Why Is the Cold Weather So Extreme if the Earth Is Warming?
Jose M. Osorio/Chicago Tribune, via Associated Press
As climate change heats up the planet, winters are warming faster than summers. But during periods of extremely cold weather, many people wonder, “If the Earth is getting warmer, how can winter still be so cold?”
President Trump raises this question frequently, most recently on Jan. 28:
In the beautiful Midwest, windchill temperatures are reaching minus 60 degrees, the coldest ever recorded. In coming days, expected to get even colder. People can’t last outside even for minutes. What the hell is going on with Global Waming? Please come back fast, we need you!
— Donald J. Trump (@realDonaldTrump) January 29, 2019
So, how can the temperature still tumble so low? The answer lies the difference between local weather and climate.
Climate refers to how the atmosphere acts over a long period of time, while weather describes what’s happening on a much shorter time scale. The climate can be thought of, in a way, as the sum of long periods of weather.
Or, to use an analogy Mr. Trump might appreciate, weather is how much money you have in your pocket today, whereas climate is your net worth. A billionaire who has forgotten his wallet one day is not poor, anymore than a poor person who lands a windfall of several hundred dollars is suddenly rich. What matters is what happens over the long term.
Even on a day when it is colder than average where you live, the world as a whole is frequently warmer than average, which you can see for yourself on these daily maps from the University of Maine.
Here is an example from a period of unusually frigid weather in December 2017, when parts of the United States were 15 to 30 degrees Fahrenheit colder than average, but the world as a whole was about 0.9 degrees Fahrenheit warmer than the 1979-2000 average:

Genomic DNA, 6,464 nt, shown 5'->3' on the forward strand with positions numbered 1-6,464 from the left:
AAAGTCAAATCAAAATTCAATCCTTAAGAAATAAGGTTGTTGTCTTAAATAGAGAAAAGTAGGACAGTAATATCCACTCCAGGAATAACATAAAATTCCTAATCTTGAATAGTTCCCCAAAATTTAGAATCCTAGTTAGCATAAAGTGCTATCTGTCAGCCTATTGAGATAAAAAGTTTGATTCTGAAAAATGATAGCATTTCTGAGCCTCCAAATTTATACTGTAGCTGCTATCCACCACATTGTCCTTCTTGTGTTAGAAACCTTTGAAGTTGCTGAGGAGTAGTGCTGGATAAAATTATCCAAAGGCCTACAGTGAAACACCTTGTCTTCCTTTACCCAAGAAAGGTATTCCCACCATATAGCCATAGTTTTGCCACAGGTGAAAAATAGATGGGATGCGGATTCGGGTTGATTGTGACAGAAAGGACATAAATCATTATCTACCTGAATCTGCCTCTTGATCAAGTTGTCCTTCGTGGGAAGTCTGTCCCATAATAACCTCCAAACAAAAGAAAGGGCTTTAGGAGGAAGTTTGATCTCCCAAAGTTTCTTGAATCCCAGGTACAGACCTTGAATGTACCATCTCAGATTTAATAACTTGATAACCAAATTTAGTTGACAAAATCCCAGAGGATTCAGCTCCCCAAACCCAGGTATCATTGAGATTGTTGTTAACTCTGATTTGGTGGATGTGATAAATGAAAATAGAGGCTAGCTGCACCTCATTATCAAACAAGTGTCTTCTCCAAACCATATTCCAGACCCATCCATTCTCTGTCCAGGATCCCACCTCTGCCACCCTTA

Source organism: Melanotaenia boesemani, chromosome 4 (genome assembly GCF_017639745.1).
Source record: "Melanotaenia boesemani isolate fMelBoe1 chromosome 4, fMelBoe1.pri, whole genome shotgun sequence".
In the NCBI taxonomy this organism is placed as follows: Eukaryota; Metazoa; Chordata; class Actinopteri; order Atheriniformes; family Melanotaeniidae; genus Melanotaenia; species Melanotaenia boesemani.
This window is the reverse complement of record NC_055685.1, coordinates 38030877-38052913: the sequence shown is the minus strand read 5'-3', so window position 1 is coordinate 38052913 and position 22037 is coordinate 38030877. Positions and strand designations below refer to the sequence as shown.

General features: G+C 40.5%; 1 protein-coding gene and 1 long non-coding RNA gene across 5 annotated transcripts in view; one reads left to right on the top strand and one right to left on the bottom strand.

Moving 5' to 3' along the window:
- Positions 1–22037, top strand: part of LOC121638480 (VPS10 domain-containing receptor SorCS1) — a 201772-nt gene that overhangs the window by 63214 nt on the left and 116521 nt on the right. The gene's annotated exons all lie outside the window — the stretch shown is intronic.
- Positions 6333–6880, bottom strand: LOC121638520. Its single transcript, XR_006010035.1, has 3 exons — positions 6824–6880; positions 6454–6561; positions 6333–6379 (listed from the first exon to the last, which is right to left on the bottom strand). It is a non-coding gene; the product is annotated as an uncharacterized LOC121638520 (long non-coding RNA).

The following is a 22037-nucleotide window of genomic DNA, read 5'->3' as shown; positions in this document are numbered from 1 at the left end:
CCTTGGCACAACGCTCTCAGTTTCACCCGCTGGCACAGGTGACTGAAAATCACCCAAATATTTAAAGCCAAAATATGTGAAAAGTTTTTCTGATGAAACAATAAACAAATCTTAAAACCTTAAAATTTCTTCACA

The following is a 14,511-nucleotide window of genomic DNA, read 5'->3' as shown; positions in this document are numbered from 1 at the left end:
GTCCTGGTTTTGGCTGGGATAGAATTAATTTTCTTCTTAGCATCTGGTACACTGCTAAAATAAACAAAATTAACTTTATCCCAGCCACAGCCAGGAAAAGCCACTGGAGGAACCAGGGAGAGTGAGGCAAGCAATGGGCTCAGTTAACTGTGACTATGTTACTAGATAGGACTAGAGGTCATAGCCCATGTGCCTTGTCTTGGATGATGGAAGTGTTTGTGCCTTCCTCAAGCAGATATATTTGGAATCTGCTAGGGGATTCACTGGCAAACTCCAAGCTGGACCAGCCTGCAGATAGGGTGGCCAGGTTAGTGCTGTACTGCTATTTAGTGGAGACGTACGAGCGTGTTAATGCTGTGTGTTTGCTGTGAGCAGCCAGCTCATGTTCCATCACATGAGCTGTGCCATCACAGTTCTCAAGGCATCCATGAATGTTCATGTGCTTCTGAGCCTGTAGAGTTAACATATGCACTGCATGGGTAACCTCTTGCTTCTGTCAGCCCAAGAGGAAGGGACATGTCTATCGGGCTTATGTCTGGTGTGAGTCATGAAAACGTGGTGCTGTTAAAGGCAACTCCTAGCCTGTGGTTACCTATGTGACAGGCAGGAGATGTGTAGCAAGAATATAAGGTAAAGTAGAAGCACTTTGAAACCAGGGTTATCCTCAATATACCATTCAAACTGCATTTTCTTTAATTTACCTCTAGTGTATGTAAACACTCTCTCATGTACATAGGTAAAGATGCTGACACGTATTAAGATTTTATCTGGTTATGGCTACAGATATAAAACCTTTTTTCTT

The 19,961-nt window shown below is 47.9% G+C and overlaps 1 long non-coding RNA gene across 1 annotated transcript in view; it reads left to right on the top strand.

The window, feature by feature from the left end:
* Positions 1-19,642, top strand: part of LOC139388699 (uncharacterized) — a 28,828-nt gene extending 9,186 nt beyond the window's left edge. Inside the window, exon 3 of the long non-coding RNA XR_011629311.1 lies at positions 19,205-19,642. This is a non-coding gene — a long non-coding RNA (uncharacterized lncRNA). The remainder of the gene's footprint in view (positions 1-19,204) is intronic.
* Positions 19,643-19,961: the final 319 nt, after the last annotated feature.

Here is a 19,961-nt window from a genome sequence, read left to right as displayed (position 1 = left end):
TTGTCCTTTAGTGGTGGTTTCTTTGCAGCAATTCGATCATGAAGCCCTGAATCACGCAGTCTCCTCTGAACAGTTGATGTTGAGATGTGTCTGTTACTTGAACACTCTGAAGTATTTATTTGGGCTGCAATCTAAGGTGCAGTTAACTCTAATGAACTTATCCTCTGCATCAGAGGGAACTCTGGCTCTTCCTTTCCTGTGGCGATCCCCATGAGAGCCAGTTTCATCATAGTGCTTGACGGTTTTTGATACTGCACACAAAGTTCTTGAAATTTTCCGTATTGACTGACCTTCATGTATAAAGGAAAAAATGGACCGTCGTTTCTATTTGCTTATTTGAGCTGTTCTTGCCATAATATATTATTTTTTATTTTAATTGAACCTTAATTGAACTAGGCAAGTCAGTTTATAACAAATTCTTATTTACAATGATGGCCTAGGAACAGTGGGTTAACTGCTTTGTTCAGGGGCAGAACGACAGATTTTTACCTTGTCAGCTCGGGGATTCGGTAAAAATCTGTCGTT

The coldest weather (relative to average) will be positioned right over North America through at least the next 7-days…
— Zack Labe (@ZLabe) December 27, 2017
While climate scientists expect that the world could warm, on average, roughly two to seven degrees Fahrenheit by the end of the century — depending on how quickly greenhouse-gas emissions rise — they don’t expect that to mean the end of winter altogether. Record low temperatures will still occur; they’ll just become rarer over time.
One 2009 study found that the United States saw roughly as many record highs as record lows in the 1950s, but by the 2000s there were twice as many record highs as record lows. Severe cold snaps were still happening, but they were becoming less common.
Some recent cold spells have been caused by a dreaded weather system called the polar vortex. There’s growing evidence to suggest that the polar vortex is appearing outside the Arctic more frequently, because of changes in the jet stream that are attributed to the warming atmosphere. These changes help frigid air escape from the Arctic and swoop southward.
Politicians have tried to use cold snaps to prove a point before. Senator James Inhofe, Republican of Oklahoma, brought a snowball to the Senate floor in February 2015 as evidence that the Earth was not warming.
Mr. Trump, who has repeatedly denied the science of climate change, has recognized the threats where some of his properties are involved. His golf resort in Ireland intends to build two sea walls and cited the risks of global warming in one of its applications for the construction.
Mr. Trump has made a habit of airing his climate skepticism on Twitter, posting comments on “climate change” or “global warming” more than 100 times since 2011. Before his presidency, he called climate change a hoax and claimed the idea was perpetuated by the Chinese.
In 2018, he backed off that claim, saying: “I don’t think there’s a hoax. I do think there’s probably a difference. But I don’t know that it’s man-made.”
The United States government and hundreds of scientific organizations agree that human activities are primarily responsible for global warming.